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FREEHOLD TOWNSHIP — As a security analyst Maria Curcio is used to looking for bugs and intrusions in computers.

Now Curcio is helping people find a different kind of bug and intrusion.

Curcio, 49, of Freehold Township is the CEO of BuggyBeds, a company that makes bedbug traps. She, along with Veronica Perlongo, the company’s owner, will be appearing tonight on the season premiere of the Shark Tank television show, looking for one or more of the five investors - the five “sharks” - to invest in their company in exchange for a percentage of BuggyBeds’ equity.

“It’s exciting,” Curcio said of the outcome, which she is not permitted to discuss until after the episode airs.

There was a more pedestrian approach to how Curcio came up with the BuggyBeds.

“About a year and a half ago my son moved to New York and the landlord, as part of the lease agreement, wanted him to sign that the apartment was bedbug-free,” Curcio said. “How can you determine if it was bedbug-free?”

Curcio, who describes herself as “always thinking, problem solving,” tinkered with different attractants and different lures.

She came up with a deceptively simple concept. A plastic tray containing four sections of glue attracts and holds the bedbugs. It’s similar to larger-sized glue mousetraps, except it has a clear top, and there’s a ramp made of textured material for the critters to climb.

With four traps to a tray, BuggyBeds can be placed at all four corners between a mattress and box spring, or underneath a vehicle’s passenger or rear floor mats, to name a few places.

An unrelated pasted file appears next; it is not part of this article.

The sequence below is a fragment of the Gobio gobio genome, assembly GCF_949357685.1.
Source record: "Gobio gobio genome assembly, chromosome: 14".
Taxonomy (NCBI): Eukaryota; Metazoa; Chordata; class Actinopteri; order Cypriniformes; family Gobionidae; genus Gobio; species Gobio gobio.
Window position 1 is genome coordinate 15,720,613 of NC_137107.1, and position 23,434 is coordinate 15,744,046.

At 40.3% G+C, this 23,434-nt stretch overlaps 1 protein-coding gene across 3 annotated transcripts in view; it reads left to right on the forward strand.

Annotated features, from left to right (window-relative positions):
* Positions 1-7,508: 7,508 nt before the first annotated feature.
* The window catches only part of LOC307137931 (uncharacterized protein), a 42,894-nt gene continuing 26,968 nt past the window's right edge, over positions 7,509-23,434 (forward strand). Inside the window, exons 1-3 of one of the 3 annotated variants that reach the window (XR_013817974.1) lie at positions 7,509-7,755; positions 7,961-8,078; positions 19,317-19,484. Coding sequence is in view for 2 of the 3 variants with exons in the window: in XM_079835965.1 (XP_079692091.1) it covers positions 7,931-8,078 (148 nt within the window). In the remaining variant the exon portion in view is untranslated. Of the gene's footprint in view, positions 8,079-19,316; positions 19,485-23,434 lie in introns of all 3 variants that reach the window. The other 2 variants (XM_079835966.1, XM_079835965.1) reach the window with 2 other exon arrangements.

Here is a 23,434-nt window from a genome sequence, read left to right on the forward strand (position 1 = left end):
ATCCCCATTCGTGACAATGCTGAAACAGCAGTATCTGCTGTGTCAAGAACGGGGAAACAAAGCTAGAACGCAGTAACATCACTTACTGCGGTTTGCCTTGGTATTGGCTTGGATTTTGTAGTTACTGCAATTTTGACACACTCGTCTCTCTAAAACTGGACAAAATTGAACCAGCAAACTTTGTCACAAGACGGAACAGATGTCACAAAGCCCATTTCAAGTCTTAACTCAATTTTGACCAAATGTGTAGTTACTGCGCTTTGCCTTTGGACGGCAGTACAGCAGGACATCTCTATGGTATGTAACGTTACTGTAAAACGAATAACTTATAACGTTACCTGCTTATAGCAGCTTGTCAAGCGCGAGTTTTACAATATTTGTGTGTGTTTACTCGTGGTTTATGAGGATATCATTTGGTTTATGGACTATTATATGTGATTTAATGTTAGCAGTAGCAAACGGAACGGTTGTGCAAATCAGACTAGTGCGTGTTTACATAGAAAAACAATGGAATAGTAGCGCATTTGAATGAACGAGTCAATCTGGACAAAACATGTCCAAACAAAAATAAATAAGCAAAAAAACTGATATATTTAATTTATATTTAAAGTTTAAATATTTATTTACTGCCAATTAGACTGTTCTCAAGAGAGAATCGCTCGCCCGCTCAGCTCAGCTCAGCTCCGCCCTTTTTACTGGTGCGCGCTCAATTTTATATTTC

“It’s pesticide-free and nontoxic, a natural early detection. Unlike other bedbug detectors, you can look and see in the trap whether or not you have them,” Curcio said.

Infestations increase

Bedbug infestations are increasing, according to an August 2011 report conducted by the Fairfax, Va.-based National Pest Management Association.

“The increase in bedbug encounters is likely due to a combination of factors, but one thing is clear - this pest shows no signs of retreating,” said Missy Henriksen, vice president of public affairs for NPMA, in a prepared statement.

And increases in bedbug activity means people have to proactive rather than reactive, according to a 2010 report by the University of California, Berkeley.

Do the math: It takes between seven and 10 days on average for bedbug eggs to hatch, with a female laying between one and five eggs a day, or between 200 and 500 eggs in her lifetime.

As well, the increase in bedbugs also means an increase in revenue for the structural pest control industry – businesses which eliminate not only insects such as bed bugs, but rodents and vermin in homes, hotels and other structures.

Of the estimated $6.52 billion in total revenue in 2011, $409 million of that came from controlling bedbugs. That profit increased 28.2 percent from 2010, says Specialty Products Consultants, a Mendham provider of market research studies to the specialty pesticide industry.

“Shark Tank” gets between 30 and 40 applicants a year. But it was ABC who contacted BuggyBeds, Curcio said, adding she was both surprised and hesitant.

Already, the product is selling well. It can be found at The Home Depot and Burlington Coat Factory stores in New Jersey, she said.

And then there’s the Internet.

“We’ve gotten tremendous orders on Amazon.com. For a $12 item, people are willing to pay $40 to $50 to have it shipped overnight. Most of our Internet sales take place during the night,” Curcio said.

BuggyBeds are being used by housing authorities and apartment complexes, in hotels and movie theaters, she said.